Scientific policy advice as a socio-epistemic practice: Textual procedures ascribing significance, executive authority and responsibility

Project description

The project aims to fill a conspicuous gap in current research on scientific policy advice. Scientific policy advice has been, and continues to be, a frequent object of research activities, especially in social sciences. It is therefore all the more surprising that so far there are hardly any linguistic and epistemological analyses of policy advisory texts as socio-epistemic practices. In order to fill this gap, the cooperation project of TU Darmstadt and KIT investigates how text products as artifacts of scientific policy advice can open up new approaches to this field of research. The hypothesis underlying this project is that scientists, in particular when acting as policy advisors, face the dilemma of maintaining scientific credibility while developing political effectiveness. This dilemma can be intensified or mitigated depending on the mutual expectations of roles and responsibilities. The project is specifically interested in how the current practice of scientific policy advice in Germany can be more precisely captured linguistically and epistemologically in terms of form, content, and function. Crucial to both approaches is the question of how the interplay of maintaining epistemic quality and generating social legitimacy is reflected in the texts produced. The linguistic and epistemological analyses are carried out exemplarily for the two policy fields bioenergy and water pollution. The corpus consists of texts published over the last twenty years by selected German institutions providing scientific policy advice (German Advisory Council on Global Change [WBGU], Office of Technology Assessment at the German Bundestag [TAB], and German National Academy of Sciences Leopoldina).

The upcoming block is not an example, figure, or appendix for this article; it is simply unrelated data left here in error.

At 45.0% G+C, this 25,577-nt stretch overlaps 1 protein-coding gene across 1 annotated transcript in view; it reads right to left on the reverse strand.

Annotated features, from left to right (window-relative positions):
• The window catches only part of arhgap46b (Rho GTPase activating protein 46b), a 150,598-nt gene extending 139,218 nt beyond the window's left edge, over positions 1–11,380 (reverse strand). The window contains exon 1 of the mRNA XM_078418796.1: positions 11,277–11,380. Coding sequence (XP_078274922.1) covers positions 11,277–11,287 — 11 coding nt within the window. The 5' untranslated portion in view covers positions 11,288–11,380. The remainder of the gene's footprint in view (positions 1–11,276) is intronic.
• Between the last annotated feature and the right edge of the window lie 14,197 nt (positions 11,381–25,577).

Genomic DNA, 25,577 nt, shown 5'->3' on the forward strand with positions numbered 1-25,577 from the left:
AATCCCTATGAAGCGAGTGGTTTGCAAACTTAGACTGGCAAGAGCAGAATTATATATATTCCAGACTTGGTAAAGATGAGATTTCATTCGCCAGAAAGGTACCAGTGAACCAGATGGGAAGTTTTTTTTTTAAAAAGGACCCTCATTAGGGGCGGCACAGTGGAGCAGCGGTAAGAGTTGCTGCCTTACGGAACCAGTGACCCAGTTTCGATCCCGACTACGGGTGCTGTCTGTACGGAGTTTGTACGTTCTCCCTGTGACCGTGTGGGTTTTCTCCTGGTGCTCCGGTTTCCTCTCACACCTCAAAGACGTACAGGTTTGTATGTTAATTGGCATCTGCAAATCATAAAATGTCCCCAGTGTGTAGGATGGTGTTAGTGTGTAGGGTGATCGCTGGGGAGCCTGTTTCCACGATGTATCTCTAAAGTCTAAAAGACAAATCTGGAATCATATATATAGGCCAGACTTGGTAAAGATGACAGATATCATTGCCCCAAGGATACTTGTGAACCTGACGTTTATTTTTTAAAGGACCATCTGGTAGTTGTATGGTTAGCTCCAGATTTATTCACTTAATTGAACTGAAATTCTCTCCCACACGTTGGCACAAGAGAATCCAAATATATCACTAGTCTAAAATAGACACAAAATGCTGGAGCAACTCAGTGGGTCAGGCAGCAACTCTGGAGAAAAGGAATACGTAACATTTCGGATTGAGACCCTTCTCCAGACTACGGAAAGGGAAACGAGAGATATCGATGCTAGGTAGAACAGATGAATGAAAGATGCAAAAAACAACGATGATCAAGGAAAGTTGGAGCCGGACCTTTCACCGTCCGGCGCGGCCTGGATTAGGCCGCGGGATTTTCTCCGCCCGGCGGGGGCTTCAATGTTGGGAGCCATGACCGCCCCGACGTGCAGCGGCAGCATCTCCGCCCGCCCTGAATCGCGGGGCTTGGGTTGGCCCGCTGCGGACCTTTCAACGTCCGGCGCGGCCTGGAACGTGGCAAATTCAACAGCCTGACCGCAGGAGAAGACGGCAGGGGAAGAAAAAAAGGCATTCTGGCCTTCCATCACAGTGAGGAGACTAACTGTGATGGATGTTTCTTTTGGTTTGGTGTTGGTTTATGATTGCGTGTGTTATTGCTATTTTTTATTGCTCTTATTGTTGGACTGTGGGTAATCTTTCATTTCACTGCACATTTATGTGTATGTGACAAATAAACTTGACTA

In addition, the project aims to make a robust interdisciplinary contribution to the ongoing debate on the responsibility of science in the face of societal and global challenges, specifically with respect to the deficient communication of scientific knowledge to the wider public. The critical self-reflection on the specific language and practices of science enabled by this is also intended to indirectly contribute to the public legitimation of science as a democratic institution.


Prof. Dr. Armin Grunwald
Karlsruhe Institute of Technology (KIT)
Institute for Technology Assessment and Systems Analysis (ITAS)
P.O. Box 3640
76021 Karlsruhe

Tel.: +49 721 608-22500